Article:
Necrotizing Ulcerative Gingivitis
Necrotizing ulcerative gingivitis (NUG) is a distinct, painful infectious disease primarily of the interdental and marginal gingiva. It is characterized by a symptom triad that includes gingival pain, ulcer, and bleeding.
- Trench mouth
- Acute necrotizing ulcerative gingivitis (ANUG)
- Vincent stomatitis
- Fusospirochetal gingivitis
- Acute ulcerative gingivitis
How common is Necrotizing Ulcerative Gingivitis?
- Unlike in the developing world, NUG is seen rarely in developed countries.
- Slightly more prevalent in males than in females because the latter group tend to have better oral hygiene.
- •Occurs in the second and third decades of life in the developed world.
- •In contrast, it affects young children more often in developing countries.
What increase the risk – Risk Factors
- •Poor oral hygiene
- •Smoking/chewing tobacco
- •Alcohol use
- •Drug addiction
- •Poor socioeconomic status
- •Psychological stress
- •Preexisting gingivitis
- •Lack of sleep
- •Living near livestock
- •History of prior NUG
- •Recent illness
- •Underlying systemic diseases
- •Various infections such as measles, malaria, and infestation with intestinal parasites
- 1.Dermatomyositis (DM)
- 2.Steroid use
- 4.Use of chemotherapeutic drugs
- 5.Leukemia and other malignancies
What causes Necrotizing Ulcerative Gingivitis?
- •Often caused by both Fusobacterium and spirochetes
- •For the most part, it appears to result from an opportunistic infection in a host with lowered resistance
What are the Clinical Features?
- •Onset of the disease is usually sudden
- •Severe gingival pain
- •Gingival tissue is inflamed, edematous, friable, and necrotic; the normal pointed interdental papillae are blunted, but there is no loss of attachment
- •Gingival bleeding with little or no provocation
- •Punched out ulcerations are seen along the interdental papillae around the anterior incisors and posterior molars. A grayish-white pseudomembrane often covers these ulcers. These punched out ulcers along the pseudomembrane are pathognomonic of NUG
- •Other features include:
- 2.Alteration in taste, such as a metallic flavor
- 3.Wooden teeth feeling
- 5.Fever and fatigue
- 6.Cervical lymphadenopathy
How is this Diagnosed?
- •Based on the clinical features
- •WBC may be elevated
- •Gram stain and aerobic/anaerobic culture
- •Dental x-ray or x-ray of face to check on the extent of the disease
- •HIV testing is recommended for patients’ refractory to antibiotic therapy
- •Acute herpetic gingivostomatitis
- •Aphthous stomatitis
- •Chronic periodontal disease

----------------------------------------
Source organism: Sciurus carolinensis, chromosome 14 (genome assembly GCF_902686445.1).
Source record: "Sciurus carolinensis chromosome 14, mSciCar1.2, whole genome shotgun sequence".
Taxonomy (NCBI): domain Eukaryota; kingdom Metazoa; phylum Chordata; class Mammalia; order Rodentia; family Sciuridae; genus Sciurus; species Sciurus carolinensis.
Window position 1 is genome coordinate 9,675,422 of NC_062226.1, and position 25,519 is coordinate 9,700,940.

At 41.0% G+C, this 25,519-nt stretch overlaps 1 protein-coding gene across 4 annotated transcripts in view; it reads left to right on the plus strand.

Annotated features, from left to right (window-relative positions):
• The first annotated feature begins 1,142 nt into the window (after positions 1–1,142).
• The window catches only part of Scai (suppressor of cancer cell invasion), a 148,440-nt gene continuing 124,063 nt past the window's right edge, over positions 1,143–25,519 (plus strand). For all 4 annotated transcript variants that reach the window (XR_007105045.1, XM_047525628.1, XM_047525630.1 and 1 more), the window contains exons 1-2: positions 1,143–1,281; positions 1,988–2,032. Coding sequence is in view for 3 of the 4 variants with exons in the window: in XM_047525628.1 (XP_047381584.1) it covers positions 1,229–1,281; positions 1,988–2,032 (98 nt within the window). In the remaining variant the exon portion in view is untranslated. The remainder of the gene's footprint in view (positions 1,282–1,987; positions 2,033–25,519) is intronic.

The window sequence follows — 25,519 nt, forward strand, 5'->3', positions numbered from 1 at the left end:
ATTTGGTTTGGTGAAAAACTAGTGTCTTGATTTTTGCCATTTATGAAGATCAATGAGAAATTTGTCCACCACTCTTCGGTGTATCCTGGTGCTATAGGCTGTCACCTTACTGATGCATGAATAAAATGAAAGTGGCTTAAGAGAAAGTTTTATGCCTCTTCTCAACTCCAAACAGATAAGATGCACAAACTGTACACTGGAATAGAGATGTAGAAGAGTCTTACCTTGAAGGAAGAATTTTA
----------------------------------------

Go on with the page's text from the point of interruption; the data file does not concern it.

- •Desquamative gingivitis
- •Gonococcal and streptococcal gingivostomatitis
- •Oral candidiasis
- •Ludwig angina
- •HIV-associated idiopathic ulcerations
How is this treated?
- •Improve oral hygiene by flossing and brushing at least twice a day.
- •Improve nutrition and hydrations.
- •Eliminate contributing factors such as smoking, alcohol, carbonated beverages, spicy/hot foods, poor nutrition, stress, and so on.
- •Antibiotic coverage for 5 to 10 days. Most recommend oral penicillin V 250 to 500 mg orally every 6 to 8 hr and metronidazole 250 to 500 mg orally every 8 hr. Tetracycline is given instead of penicillin in patients allergic to the latter. As an alternative one could give only clindamycin instead of the drug combination of penicillin and metronidazole.
- •Rinsing the mouth at least twice a day with warm saline (1/2 teaspoon of salt in 1 cup of water), 0.12% chlorhexidine, or dilute 3% hydrogen peroxide (mixed half and half with water).
- •Pain is controlled with oral pain medications and topical application of 2% viscous lidocaine (15 ml oral rinse every 6 to 8 hr as needed) to the inflamed gum.
- •Surgical debridement is needed in severe cases.
- •Scaling and root planing following the resolution of infection and the acute inflammation.
- •At times reconstructive surgery may be needed.
- •Cancrum oris (noma) results when NUG involves the deeper tissue
- •Vincent angina from the involvement of tonsils and pharynx
- •Necrotizing ulcerative periodontitis
- •Loss of teeth
- •Periodontal abscess
- •Alveolar bone destruction
- •Dramatic relief of symptoms within 24 hr of initiating antibiotics and supportive treatment is characteristic.
- •Risk of recurrence is high.
- •Good oral hygiene
- •Use of power toothbrush is better than a manual brush
- •Good general health including proper nutrition, sleep, and exercise
- •Routine dental checks
- •Avoidance of smoking and alcohol
- •Stress management
Not a communicable disease